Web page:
“I recently spoke to a friend who quit her job in a law firm due to similar issues.”
Damilola’s office had refused to sign women like her as permanent employees and has paid them the same measly salary since 2021.
But despite all these issues, Damilola does not want to give up on law practice completely. “I am tired of legal practice and I want to try other things at the moment, but I think I will eventually come back to law, even if I don’t end up coming back into litigation,” she concluded.
Sadiya Munir*, 25, was posted to Kaduna State for her National Youth Service Corps. She had two law firms to choose from and decided to go with the one closest to her house mostly because they had a payment option that the other law firm lacked.
“I came to Kaduna all enthusiastic about litigation but things didn’t go as expected,” she began. In her first week at work, she noticed the female lawyers had almost nothing to do.
“I assumed that maybe it was because the year just started and there wasn’t much work to do.” But the problem persisted for the ten months she was there.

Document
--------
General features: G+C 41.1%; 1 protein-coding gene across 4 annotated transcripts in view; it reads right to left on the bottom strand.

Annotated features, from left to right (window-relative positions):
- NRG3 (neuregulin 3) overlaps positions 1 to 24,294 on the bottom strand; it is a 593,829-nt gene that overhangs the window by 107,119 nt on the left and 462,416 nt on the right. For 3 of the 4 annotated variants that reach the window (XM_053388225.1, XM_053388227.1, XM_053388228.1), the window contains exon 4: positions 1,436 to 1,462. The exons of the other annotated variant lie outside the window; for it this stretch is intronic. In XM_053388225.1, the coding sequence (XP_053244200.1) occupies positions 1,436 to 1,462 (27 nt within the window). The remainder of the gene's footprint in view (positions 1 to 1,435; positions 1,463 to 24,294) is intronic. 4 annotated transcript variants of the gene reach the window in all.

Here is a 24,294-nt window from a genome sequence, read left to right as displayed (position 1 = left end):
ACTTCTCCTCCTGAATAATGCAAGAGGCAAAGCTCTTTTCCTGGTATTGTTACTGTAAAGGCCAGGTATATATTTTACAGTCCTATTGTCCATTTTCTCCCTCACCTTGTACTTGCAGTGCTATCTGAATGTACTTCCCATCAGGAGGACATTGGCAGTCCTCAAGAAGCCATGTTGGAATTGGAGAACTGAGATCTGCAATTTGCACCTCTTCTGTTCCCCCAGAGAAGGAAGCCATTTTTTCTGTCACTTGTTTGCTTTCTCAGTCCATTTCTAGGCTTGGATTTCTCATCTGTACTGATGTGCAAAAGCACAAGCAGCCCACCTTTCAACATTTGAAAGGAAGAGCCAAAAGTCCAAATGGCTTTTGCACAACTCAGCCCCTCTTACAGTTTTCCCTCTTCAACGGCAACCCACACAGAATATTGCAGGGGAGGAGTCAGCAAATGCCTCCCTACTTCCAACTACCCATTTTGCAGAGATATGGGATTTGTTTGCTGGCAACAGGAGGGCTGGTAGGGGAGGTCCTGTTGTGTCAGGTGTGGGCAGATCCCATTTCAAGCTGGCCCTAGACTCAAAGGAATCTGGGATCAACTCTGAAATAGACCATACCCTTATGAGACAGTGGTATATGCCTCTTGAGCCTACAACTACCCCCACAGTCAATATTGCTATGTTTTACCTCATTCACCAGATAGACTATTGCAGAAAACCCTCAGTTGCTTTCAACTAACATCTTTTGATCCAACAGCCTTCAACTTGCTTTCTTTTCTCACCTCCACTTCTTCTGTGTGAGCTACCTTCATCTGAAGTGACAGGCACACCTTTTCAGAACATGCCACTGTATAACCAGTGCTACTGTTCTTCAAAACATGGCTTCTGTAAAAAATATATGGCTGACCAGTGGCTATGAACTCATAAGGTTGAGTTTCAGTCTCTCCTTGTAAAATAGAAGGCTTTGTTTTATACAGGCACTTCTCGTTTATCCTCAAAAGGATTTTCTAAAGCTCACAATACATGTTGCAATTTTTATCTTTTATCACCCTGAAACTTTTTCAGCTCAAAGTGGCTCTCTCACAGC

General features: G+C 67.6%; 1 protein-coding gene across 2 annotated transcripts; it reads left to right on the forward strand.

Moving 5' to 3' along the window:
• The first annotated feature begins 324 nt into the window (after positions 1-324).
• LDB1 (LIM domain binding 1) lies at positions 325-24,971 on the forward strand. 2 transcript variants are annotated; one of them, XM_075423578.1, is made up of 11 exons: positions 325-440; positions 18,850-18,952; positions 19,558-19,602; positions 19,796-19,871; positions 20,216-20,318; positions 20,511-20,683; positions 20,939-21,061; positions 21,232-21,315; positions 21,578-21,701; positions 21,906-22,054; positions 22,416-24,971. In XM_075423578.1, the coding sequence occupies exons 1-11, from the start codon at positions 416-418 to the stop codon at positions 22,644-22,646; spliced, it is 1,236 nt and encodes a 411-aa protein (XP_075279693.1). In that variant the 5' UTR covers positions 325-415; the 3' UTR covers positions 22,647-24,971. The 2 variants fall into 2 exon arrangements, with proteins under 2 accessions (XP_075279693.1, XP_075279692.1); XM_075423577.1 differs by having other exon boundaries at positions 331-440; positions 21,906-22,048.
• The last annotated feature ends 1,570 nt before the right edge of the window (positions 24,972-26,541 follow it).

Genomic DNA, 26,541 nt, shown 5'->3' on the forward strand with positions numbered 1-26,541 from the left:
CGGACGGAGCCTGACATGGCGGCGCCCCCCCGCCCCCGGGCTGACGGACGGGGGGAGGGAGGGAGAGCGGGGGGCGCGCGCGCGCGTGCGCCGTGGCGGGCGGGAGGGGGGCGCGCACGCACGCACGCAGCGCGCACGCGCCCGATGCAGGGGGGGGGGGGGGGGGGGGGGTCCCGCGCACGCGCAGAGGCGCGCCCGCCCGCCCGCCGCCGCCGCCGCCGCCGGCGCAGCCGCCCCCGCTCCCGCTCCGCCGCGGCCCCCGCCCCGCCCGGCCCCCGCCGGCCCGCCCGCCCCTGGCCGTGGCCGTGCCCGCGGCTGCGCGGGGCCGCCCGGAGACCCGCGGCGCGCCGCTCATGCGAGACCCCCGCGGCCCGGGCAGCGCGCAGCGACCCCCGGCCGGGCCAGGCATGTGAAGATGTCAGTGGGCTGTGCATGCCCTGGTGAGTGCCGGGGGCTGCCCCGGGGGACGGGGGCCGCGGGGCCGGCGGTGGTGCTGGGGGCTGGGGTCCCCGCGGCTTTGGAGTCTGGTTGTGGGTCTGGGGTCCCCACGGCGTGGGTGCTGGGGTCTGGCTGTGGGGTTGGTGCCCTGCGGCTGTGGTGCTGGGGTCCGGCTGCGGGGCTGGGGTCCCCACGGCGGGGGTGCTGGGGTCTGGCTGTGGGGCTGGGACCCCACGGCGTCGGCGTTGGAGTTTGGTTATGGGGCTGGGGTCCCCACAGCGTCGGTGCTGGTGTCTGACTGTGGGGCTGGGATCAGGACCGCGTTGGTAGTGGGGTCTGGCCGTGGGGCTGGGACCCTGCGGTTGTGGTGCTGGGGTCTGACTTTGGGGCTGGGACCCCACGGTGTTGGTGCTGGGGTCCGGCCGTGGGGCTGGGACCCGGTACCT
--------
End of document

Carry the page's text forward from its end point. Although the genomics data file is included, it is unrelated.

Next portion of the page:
“We have about three male lawyers and seven female lawyers and, even though they are overworked they still prefer them over us.”
Sadiya and her female colleagues usually find themselves assisting the male lawyers with their duties, such as announcing appearances in court and other minor tasks despite the fact that both genders overcame the same obstacles and wrote the same exams to get there.
Also, the office has benefits for employees such as free lunches but the burden of serving the male lawyers lies on the shoulders of the female lawyers. “I could remember once, a senior lawyer saw one of the male lawyers serving himself food and asked him what he was doing in the kitchen as a man instead of getting one of the women in the office to handle that,” she said.